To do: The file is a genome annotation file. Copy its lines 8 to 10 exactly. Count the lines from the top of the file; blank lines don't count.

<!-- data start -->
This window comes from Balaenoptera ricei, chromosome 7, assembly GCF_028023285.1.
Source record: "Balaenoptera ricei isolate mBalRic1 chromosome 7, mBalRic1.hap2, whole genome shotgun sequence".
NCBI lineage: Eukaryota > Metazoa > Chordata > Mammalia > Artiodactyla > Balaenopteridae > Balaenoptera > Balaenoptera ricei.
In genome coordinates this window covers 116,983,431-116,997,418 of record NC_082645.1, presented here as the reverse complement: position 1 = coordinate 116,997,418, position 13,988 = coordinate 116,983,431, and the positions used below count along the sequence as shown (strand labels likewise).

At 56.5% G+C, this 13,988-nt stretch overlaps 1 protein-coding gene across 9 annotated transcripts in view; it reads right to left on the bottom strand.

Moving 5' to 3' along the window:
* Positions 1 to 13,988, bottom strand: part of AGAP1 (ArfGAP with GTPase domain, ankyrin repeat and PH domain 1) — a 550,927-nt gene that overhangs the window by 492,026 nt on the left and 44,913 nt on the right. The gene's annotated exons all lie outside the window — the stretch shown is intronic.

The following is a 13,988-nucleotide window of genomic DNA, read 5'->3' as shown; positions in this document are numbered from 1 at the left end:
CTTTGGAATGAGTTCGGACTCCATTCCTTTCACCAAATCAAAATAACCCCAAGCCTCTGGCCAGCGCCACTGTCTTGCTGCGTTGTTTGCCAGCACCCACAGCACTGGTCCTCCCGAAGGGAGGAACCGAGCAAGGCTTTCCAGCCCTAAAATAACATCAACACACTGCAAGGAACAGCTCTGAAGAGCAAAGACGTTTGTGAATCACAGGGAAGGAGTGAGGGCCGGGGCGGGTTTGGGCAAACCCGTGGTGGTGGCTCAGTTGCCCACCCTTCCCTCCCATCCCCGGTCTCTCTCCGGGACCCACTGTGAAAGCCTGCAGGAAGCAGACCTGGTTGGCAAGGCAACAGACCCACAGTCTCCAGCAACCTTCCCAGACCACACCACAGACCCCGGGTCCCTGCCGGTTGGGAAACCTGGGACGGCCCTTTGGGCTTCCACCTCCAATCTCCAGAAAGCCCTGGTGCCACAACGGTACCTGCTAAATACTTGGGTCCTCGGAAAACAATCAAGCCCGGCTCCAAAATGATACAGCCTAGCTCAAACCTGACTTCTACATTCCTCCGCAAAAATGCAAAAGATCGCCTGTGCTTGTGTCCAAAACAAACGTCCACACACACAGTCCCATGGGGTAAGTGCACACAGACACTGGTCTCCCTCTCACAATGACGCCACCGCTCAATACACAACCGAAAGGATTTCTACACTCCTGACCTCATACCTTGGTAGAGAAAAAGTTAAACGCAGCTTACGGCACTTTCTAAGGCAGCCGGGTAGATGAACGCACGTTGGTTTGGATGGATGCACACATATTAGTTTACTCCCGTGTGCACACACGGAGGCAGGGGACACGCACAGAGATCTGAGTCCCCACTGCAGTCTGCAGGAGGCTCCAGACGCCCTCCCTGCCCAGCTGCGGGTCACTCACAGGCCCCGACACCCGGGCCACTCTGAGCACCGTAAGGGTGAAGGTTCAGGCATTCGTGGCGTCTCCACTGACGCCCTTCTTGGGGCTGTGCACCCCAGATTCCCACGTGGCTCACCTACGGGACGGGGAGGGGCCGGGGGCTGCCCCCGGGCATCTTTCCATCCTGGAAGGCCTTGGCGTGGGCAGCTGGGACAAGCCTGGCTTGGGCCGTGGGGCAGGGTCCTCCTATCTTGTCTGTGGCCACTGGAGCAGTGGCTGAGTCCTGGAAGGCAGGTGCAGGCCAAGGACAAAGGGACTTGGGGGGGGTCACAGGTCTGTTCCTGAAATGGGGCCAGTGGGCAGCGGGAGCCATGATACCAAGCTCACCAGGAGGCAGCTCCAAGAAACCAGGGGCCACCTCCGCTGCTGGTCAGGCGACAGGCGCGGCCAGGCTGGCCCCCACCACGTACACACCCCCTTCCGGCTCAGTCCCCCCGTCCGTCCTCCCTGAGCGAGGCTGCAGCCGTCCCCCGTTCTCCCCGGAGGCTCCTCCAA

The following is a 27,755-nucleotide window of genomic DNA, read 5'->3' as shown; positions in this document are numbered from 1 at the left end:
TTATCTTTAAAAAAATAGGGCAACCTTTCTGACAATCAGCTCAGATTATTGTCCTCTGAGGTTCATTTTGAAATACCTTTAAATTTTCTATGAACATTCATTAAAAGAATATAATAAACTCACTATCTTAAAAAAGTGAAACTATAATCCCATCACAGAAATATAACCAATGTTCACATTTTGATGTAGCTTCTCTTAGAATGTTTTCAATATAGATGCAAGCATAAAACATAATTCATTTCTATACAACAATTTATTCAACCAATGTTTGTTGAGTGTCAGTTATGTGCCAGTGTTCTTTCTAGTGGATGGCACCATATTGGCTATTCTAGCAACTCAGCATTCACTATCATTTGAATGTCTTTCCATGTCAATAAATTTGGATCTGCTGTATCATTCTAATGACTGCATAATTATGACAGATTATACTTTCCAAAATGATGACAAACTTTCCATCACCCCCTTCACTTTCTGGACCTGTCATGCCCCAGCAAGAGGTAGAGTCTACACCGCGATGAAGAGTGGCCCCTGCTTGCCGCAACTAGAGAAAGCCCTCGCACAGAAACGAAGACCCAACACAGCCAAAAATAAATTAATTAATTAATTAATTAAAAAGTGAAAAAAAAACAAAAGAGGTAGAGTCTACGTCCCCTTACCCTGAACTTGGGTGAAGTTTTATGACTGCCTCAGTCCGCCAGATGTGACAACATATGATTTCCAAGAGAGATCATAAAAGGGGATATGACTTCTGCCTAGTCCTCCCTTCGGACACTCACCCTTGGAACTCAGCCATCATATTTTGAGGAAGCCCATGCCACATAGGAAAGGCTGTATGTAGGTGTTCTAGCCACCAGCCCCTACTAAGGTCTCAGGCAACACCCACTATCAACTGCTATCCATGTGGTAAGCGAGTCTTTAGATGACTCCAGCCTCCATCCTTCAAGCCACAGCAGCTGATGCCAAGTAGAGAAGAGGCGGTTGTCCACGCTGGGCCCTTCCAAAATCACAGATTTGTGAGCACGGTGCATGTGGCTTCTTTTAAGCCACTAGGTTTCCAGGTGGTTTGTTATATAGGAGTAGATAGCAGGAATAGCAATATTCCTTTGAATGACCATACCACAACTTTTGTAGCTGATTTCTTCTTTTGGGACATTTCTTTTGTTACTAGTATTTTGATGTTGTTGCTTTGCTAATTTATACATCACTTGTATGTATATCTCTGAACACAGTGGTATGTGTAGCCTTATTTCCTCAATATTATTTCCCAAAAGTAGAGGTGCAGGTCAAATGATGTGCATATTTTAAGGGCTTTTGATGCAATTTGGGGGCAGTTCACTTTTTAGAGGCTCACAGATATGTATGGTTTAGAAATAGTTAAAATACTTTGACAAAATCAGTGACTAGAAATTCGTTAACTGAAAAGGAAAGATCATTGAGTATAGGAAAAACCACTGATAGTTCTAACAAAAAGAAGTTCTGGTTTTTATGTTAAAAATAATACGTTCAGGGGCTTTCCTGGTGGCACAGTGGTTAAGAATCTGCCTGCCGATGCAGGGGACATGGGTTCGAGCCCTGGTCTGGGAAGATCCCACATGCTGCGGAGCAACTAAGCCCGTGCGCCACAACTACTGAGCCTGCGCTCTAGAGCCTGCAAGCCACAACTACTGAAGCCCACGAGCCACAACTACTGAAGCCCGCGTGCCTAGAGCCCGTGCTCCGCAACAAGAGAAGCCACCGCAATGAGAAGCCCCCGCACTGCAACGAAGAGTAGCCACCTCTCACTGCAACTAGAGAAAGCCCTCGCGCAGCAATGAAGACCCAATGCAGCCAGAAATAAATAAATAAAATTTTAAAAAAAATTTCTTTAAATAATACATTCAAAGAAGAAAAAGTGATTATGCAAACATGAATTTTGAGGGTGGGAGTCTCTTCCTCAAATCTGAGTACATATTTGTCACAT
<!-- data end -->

The following is a 13,988-nucleotide window of genomic DNA, read 5'->3' as shown; positions in this document are numbered from 1 at the left end:
CTTTGGAATGAGTTCGGACTCCATTCCTTTCACCAAATCAAAATAACCCCAAGCCTCTGGCCAGCGCCACTGTCTTGCTGCGTTGTTTGCCAGCACCCACAGCACTGGTCCTCCCGAAGGGAGGAACCGAGCAAGGCTTTCCAGCCCTAAAATAACATCAACACACTGCAAGGAACAGCTCTGAAGAGCAAAGACGTTTGTGAATCACAGGGAAGGAGTGAGGGCCGGGGCGGGTTTGGGCAAACCCGTGGTGGTGGCTCAGTTGCCCACCCTTCCCTCCCATCCCCGGTCTCTCTCCGGGACCCACTGTGAAAGCCTGCAGGAAGCAGACCTGGTTGGCAAGGCAACAGACCCACAGTCTCCAGCAACCTTCCCAGACCACACCACAGACCCCGGGTCCCTGCCGGTTGGGAAACCTGGGACGGCCCTTTGGGCTTCCACCTCCAATCTCCAGAAAGCCCTGGTGCCACAACGGTACCTGCTAAATACTTGGGTCCTCGGAAAACAATCAAGCCCGGCTCCAAAATGATACAGCCTAGCTCAAACCTGACTTCTACATTCCTCCGCAAAAATGCAAAAGATCGCCTGTGCTTGTGTCCAAAACAAACGTCCACACACACAGTCCCATGGGGTAAGTGCACACAGACACTGGTCTCCCTCTCACAATGACGCCACCGCTCAATACACAACCGAAAGGATTTCTACACTCCTGACCTCATACCTTGGTAGAGAAAAAGTTAAACGCAGCTTACGGCACTTTCTAAGGCAGCCGGGTAGATGAACGCACGTTGGTTTGGATGGATGCACACATATTAGTTTACTCCCGTGTGCACACACGGAGGCAGGGGACACGCACAGAGATCTGAGTCCCCACTGCAGTCTGCAGGAGGCTCCAGACGCCCTCCCTGCCCAGCTGCGGGTCACTCACAGGCCCCGACACCCGGGCCACTCTGAGCACCGTAAGGGTGAAGGTTCAGGCATTCGTGGCGTCTCCACTGACGCCCTTCTTGGGGCTGTGCACCCCAGATTCCCACGTGGCTCACCTACGGGACGGGGAGGGGCCGGGGGCTGCCCCCGGGCATCTTTCCATCCTGGAAGGCCTTGGCGTGGGCAGCTGGGACAAGCCTGGCTTGGGCCGTGGGGCAGGGTCCTCCTATCTTGTCTGTGGCCACTGGAGCAGTGGCTGAGTCCTGGAAGGCAGGTGCAGGCCAAGGACAAAGGGACTTGGGGGGGGTCACAGGTCTGTTCCTGAAATGGGGCCAGTGGGCAGCGGGAGCCATGATACCAAGCTCACCAGGAGGCAGCTCCAAGAAACCAGGGGCCACCTCCGCTGCTGGTCAGGCGACAGGCGCGGCCAGGCTGGCCCCCACCACGTACACACCCCCTTCCGGCTCAGTCCCCCCGTCCGTCCTCCCTGAGCGAGGCTGCAGCCGTCCCCCGTTCTCCCCGGAGGCTCCTCCAA

The following is a 27,755-nucleotide window of genomic DNA, read 5'->3' as shown; positions in this document are numbered from 1 at the left end: